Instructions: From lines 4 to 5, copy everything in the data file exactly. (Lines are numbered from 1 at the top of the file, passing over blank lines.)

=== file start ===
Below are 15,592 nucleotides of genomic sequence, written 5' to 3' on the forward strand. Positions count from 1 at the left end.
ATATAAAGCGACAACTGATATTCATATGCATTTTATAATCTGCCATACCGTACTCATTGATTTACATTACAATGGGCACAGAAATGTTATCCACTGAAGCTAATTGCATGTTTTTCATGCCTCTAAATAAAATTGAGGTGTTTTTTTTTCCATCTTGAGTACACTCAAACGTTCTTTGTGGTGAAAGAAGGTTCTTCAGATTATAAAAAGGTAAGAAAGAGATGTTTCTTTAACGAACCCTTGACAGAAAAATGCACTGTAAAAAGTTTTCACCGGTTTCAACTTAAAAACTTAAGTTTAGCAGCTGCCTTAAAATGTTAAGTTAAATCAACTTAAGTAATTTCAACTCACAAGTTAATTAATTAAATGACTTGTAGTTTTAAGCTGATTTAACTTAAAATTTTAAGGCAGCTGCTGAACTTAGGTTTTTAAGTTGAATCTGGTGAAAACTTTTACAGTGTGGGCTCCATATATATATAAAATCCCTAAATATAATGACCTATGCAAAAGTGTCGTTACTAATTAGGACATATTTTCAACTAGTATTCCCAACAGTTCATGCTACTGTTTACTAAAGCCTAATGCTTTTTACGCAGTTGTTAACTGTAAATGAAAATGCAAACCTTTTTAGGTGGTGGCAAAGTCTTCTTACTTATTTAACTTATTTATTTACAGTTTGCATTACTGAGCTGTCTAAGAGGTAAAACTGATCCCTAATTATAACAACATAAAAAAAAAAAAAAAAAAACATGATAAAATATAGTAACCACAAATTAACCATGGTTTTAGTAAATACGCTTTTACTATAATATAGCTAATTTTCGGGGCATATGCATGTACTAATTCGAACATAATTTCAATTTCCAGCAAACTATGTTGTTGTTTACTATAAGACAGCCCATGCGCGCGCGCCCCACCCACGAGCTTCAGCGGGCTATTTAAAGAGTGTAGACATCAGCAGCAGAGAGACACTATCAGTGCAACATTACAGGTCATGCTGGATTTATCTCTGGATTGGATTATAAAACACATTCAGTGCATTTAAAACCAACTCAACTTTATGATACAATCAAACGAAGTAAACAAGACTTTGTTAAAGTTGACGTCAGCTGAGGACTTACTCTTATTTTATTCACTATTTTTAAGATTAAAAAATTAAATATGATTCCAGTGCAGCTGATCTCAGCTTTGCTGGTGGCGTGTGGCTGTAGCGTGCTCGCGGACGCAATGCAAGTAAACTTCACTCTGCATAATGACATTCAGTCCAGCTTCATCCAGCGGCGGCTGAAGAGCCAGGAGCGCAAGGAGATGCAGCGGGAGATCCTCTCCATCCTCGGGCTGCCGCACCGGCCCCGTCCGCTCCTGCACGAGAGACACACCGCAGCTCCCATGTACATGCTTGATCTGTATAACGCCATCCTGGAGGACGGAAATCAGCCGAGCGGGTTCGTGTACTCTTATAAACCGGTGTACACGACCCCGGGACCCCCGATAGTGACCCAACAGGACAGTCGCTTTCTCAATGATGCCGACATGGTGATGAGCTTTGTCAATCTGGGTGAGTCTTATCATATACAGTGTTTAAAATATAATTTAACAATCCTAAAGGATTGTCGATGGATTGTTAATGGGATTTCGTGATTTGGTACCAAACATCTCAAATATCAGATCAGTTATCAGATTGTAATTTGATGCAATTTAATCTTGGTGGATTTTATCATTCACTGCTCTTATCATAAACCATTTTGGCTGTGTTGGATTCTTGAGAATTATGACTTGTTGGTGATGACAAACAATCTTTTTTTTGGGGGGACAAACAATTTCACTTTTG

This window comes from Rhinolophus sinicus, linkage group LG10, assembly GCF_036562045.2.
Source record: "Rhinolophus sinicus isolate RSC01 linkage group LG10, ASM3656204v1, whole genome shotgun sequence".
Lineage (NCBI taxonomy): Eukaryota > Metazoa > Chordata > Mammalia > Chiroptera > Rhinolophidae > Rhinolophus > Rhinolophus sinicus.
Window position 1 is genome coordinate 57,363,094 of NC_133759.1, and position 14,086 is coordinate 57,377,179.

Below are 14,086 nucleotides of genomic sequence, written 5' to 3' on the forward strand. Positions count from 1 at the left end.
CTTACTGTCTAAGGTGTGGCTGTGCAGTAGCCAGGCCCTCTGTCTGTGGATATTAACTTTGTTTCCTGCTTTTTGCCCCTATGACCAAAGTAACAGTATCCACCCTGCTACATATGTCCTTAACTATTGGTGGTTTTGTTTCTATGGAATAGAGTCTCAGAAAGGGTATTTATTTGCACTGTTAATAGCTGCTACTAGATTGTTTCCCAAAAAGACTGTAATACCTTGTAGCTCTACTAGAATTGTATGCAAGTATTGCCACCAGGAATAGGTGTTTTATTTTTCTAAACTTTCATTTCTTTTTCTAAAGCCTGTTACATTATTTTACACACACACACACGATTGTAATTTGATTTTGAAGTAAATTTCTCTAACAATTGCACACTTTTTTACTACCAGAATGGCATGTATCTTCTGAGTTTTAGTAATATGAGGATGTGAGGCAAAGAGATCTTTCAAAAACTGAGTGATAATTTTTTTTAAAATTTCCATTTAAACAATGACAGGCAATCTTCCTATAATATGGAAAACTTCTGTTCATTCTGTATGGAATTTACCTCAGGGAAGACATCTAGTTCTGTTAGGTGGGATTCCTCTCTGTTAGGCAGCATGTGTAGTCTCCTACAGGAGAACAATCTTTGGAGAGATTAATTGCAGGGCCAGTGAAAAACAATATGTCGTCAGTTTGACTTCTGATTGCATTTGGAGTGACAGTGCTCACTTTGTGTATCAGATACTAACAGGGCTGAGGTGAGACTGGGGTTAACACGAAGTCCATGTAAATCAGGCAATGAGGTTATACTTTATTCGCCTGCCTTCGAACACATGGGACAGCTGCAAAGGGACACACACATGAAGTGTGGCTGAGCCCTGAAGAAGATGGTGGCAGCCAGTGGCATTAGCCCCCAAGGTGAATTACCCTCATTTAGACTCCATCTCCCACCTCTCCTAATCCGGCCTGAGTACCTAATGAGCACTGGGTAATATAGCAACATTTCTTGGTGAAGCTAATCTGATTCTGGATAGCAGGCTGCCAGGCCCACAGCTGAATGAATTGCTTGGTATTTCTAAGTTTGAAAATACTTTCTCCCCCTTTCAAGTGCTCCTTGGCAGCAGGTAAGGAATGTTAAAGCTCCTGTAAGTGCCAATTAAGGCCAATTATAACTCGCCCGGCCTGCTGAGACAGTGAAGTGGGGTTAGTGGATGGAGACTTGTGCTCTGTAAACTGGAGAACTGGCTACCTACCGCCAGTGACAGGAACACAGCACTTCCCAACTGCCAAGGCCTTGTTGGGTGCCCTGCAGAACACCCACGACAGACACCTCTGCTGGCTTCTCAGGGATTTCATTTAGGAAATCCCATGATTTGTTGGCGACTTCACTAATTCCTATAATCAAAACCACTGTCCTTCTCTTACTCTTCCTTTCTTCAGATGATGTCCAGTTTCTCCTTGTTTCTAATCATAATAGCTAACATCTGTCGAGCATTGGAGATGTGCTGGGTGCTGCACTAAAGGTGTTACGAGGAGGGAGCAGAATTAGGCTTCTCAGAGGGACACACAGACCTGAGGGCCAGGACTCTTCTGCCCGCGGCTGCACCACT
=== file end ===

Source record: "Rhinolophus sinicus isolate RSC01 linkage group LG10, ASM3656204v1, whole genome shotgun sequence".
Lineage (NCBI taxonomy): Eukaryota > Metazoa > Chordata > Mammalia > Chiroptera > Rhinolophidae > Rhinolophus > Rhinolophus sinicus.